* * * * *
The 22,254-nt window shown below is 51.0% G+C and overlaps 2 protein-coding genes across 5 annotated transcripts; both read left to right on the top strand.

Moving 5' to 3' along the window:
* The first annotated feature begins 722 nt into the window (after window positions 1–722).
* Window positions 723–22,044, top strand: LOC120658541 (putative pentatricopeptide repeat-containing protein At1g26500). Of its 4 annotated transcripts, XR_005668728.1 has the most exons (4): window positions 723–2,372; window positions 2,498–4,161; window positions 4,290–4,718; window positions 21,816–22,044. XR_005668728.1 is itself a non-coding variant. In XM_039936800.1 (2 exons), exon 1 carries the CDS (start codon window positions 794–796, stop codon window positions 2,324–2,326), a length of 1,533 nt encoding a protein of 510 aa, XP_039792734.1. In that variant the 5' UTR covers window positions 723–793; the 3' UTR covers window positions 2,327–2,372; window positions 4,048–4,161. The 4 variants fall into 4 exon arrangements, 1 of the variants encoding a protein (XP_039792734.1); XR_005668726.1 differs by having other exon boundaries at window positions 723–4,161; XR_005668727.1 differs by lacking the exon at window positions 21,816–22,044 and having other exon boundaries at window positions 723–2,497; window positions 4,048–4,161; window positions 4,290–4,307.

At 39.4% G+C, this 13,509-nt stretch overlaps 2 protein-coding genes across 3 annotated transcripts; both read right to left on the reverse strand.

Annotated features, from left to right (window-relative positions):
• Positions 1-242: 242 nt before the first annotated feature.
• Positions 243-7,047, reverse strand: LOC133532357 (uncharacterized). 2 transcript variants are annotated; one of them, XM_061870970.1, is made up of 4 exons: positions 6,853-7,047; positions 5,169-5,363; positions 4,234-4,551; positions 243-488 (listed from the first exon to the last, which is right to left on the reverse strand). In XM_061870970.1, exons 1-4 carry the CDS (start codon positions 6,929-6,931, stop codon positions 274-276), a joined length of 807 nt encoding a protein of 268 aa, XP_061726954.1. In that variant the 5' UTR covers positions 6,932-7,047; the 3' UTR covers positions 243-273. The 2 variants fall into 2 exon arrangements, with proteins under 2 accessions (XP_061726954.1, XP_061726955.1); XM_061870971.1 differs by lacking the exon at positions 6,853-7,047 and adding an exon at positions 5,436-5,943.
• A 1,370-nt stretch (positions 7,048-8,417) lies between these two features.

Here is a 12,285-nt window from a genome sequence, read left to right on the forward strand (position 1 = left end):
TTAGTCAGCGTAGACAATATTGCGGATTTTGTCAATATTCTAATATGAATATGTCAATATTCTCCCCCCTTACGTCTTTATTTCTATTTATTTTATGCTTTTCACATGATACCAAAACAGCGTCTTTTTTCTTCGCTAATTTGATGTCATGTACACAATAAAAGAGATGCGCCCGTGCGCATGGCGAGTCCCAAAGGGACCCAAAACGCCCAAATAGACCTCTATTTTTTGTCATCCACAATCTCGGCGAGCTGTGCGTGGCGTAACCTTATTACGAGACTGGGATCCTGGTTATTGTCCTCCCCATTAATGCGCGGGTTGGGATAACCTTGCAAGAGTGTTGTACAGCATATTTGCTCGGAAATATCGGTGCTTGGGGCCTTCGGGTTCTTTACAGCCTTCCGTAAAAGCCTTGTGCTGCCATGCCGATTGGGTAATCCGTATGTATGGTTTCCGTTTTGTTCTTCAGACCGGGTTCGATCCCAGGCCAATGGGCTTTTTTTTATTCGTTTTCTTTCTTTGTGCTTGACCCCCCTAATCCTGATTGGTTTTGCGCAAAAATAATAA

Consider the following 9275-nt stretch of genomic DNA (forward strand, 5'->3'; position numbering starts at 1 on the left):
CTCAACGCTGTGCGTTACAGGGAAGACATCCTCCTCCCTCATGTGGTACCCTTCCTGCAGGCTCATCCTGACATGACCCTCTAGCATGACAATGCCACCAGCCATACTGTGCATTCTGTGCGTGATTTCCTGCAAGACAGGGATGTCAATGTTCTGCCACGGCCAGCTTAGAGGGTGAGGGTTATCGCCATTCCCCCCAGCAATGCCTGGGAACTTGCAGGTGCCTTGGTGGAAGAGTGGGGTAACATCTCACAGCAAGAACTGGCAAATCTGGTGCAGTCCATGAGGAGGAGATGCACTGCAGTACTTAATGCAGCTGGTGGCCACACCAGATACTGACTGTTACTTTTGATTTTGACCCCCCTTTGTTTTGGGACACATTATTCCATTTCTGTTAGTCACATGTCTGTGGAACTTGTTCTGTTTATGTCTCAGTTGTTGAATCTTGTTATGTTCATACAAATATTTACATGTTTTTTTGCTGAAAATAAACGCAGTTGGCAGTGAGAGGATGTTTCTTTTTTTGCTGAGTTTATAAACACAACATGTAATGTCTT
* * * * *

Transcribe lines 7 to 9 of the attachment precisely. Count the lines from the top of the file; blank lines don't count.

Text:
• Positions 1-242: 242 nt before the first annotated feature.
• Positions 243-7,047, reverse strand: LOC133532357 (uncharacterized). 2 transcript variants are annotated; one of them, XM_061870970.1, is made up of 4 exons: positions 6,853-7,047; positions 5,169-5,363; positions 4,234-4,551; positions 243-488 (listed from the first exon to the last, which is right to left on the reverse strand). In XM_061870970.1, exons 1-4 carry the CDS (start codon positions 6,929-6,931, stop codon positions 274-276), a joined length of 807 nt encoding a protein of 268 aa, XP_061726954.1. In that variant the 5' UTR covers positions 6,932-7,047; the 3' UTR covers positions 243-273. The 2 variants fall into 2 exon arrangements, with proteins under 2 accessions (XP_061726954.1, XP_061726955.1); XM_061870971.1 differs by lacking the exon at positions 6,853-7,047 and adding an exon at positions 5,436-5,943.
• A 1,370-nt stretch (positions 7,048-8,417) lies between these two features.